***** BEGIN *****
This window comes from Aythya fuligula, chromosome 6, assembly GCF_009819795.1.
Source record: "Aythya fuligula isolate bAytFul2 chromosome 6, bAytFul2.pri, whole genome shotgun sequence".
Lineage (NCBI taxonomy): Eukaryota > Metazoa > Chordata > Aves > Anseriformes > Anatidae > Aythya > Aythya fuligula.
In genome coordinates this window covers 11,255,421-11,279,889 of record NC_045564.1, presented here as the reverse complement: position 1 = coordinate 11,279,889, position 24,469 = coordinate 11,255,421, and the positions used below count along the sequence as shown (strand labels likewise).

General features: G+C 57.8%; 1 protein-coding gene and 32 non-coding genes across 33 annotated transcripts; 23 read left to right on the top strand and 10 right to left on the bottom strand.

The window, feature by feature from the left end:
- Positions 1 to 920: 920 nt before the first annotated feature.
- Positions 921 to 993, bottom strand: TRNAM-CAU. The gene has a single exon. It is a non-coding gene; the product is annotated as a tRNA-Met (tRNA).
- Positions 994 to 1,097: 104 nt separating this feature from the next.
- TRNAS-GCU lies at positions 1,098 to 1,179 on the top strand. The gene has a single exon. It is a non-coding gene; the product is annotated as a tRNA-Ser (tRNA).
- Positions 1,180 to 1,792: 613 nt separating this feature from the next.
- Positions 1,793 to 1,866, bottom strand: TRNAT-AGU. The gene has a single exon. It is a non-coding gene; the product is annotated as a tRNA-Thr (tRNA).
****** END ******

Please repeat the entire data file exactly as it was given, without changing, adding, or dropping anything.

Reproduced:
This window comes from Aythya fuligula, chromosome 6, assembly GCF_009819795.1.
Source record: "Aythya fuligula isolate bAytFul2 chromosome 6, bAytFul2.pri, whole genome shotgun sequence".
Lineage (NCBI taxonomy): Eukaryota > Metazoa > Chordata > Aves > Anseriformes > Anatidae > Aythya > Aythya fuligula.
In genome coordinates this window covers 11,255,421-11,279,889 of record NC_045564.1, presented here as the reverse complement: position 1 = coordinate 11,279,889, position 24,469 = coordinate 11,255,421, and the positions used below count along the sequence as shown (strand labels likewise).

General features: G+C 57.8%; 1 protein-coding gene and 32 non-coding genes across 33 annotated transcripts; 23 read left to right on the top strand and 10 right to left on the bottom strand.

The window, feature by feature from the left end:
- Positions 1 to 920: 920 nt before the first annotated feature.
- Positions 921 to 993, bottom strand: TRNAM-CAU. The gene has a single exon. It is a non-coding gene; the product is annotated as a tRNA-Met (tRNA).
- Positions 994 to 1,097: 104 nt separating this feature from the next.
- TRNAS-GCU lies at positions 1,098 to 1,179 on the top strand. The gene has a single exon. It is a non-coding gene; the product is annotated as a tRNA-Ser (tRNA).
- Positions 1,180 to 1,792: 613 nt separating this feature from the next.
- Positions 1,793 to 1,866, bottom strand: TRNAT-AGU. The gene has a single exon. It is a non-coding gene; the product is annotated as a tRNA-Thr (tRNA).